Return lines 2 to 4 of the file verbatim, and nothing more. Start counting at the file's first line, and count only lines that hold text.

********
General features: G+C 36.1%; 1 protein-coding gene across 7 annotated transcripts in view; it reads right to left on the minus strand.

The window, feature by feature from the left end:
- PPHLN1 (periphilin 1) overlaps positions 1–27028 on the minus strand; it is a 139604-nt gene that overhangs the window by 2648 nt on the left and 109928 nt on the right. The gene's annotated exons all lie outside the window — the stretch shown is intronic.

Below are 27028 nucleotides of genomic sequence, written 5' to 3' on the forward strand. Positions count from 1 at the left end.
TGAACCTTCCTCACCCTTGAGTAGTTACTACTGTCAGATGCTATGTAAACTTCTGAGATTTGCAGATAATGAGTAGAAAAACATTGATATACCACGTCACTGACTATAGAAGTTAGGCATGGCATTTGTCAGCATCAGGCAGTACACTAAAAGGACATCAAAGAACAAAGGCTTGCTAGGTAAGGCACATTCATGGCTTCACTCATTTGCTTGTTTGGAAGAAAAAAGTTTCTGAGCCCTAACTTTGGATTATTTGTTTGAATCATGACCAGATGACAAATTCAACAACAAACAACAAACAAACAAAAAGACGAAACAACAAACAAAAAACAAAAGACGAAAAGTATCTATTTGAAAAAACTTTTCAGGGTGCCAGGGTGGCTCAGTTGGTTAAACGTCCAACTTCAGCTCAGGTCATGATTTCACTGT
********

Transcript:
The window, feature by feature from the left end:
- PPHLN1 (periphilin 1) overlaps positions 1–27028 on the minus strand; it is a 139604-nt gene that overhangs the window by 2648 nt on the left and 109928 nt on the right. The gene's annotated exons all lie outside the window — the stretch shown is intronic.

Below are 27028 nucleotides of genomic sequence, written 5' to 3' on the forward strand. Positions count from 1 at the left end.